Iron-Fortified Foods Are Needed To Meet the Estimated Average Requirement for Iron in Australian Infants Aged 6 to 12 Months

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Growth & Development Nutrition Health & Wellness

Meeting iron intake recommendations is challenging for infants 6–12 mo, especially breastfed infants. Three-quarters of
Australian infants 6–12 mo have iron intakes below the estimated average requirement (7 mg), placing them at risk of iron deficiency. After 6 mo, breastmilk is no longer sufficient to meet the increased demand for iron, and iron-rich complementary foods are recommended. Iron-
fortified foods may be a means of improving iron intake in infants, particularly those that are breastfed.

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Abstract:

Background

Meeting iron intake recommendations is challenging for infants 6–12 mo, especially breastfed infants. Three-quarters of Australian infants 6–12 mo have iron intakes below the estimated average requirement (7 mg), placing them at risk of iron deficiency. After 6 mo, breastmilk is no longer sufficient to meet the increased demand for iron, and iron-rich complementary foods are recommended. Iron-fortified foods may be a means of improving iron intake in infants, particularly those that are breastfed.

Objectives:

The aims of the study were as follows: 1) to examine the effect of milk-type and fortified foods on iron intake and the prevalence
of inadequacy in infants 6–12 mo; 2) to model the effect of fixed amounts of iron-fortified infant cereal (IFIC) at 6 levels of iron fortification
on total iron intake and the prevalence of inadequacy; and 3) to assess the effect IFIC on the intake of other nutrients in the diet.

Design

Secondary analysis of cross-sectional dietary intake data of infants 6–12 mo (n = 286) participating in the Australian Feeding Infants and Toddlers Study (OzFITS) 2021.

Results

Median (interquartile range) iron intake was 8.9 (7.5, 10.3); 6.3 (4.5, 8.2); and 2.7 (1.5, 4.4) mg/d in formula-fed, combination-fed, and breastfed infants, respectively. The corresponding prevalence of inadequacy was 19%, 67%, and 96%. Infants who consumed fortified foods had higher median iron intakes than those who did not, 6.2 compared with 1.9 mg/d. Dietary modeling showed that consuming 18 g (300 kJ) of IFIC, fortified at 35 mg/100 g dry weight, reduces the prevalence of inadequacy for iron from 75% to 5% for all infants.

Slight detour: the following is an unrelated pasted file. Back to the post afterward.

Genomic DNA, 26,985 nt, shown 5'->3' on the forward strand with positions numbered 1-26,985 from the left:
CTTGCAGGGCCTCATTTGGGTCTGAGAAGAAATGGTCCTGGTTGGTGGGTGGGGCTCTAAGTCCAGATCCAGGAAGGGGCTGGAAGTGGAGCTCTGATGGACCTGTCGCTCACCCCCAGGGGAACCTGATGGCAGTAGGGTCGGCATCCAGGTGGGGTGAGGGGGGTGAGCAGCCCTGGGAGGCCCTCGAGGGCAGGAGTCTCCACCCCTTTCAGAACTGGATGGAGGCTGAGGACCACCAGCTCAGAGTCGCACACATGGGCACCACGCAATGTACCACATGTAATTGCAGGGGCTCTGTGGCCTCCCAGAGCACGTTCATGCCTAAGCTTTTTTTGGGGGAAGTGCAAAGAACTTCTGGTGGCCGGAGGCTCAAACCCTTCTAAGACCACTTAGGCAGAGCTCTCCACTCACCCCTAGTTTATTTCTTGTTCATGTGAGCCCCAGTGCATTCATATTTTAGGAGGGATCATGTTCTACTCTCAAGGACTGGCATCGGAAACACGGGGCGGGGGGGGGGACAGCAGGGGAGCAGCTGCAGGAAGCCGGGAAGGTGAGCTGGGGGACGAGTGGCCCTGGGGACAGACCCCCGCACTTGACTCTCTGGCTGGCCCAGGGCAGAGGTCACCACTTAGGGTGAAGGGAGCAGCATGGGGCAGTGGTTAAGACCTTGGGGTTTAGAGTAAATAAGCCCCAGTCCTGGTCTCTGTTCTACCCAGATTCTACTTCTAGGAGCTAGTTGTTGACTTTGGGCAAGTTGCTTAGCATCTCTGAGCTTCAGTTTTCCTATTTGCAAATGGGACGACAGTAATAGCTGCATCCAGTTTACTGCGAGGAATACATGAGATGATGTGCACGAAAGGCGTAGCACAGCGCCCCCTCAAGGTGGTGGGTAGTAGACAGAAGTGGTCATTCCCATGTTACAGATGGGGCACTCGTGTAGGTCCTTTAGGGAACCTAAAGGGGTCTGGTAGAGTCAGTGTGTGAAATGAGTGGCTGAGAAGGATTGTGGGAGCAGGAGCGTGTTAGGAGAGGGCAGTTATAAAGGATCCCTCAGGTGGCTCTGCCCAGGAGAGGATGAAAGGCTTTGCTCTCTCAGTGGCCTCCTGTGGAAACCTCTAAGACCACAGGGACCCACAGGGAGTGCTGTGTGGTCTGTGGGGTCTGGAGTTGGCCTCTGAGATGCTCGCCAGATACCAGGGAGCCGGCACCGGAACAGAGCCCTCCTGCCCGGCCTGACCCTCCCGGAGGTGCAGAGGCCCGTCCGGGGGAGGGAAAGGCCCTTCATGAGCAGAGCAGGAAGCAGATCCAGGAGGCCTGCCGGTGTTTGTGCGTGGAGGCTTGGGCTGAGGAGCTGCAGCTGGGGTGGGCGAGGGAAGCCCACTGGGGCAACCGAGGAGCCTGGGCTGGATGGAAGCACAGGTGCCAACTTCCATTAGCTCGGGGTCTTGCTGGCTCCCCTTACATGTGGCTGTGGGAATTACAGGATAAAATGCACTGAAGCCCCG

Conclusions

Iron intakes are low in Australian infants, especially for breastfed infants in the second half of infancy. Modeling shows that 300 kJ of IFIC, the current manufacturer-recommended serving, fortified at 35 mg/100 g dry weight, added to infant diets would be an effective means to reduce the prevalence of inadequacy for iron.


Keywords: iron, infant feeding, iron-fortified infant cereal, dietary modeling, Australia

Source: Najma A. Moumin, Jessica A. Grieger, Merryn J. Netting, Maria Makrides, Tim J. Green, Iron-Fortified Foods Are Needed To Meet the Estimated Average Requirement for Iron in Australian Infants Aged 6 to 12 Months, The Journal of Nutrition, Volume 153, Issue 10, 2023, Pages 3101-3109, ISSN 0022-3166, https://doi.org/10.1016/j.tjnut.2023.08.018

Maria Makrides

Maria Makrides

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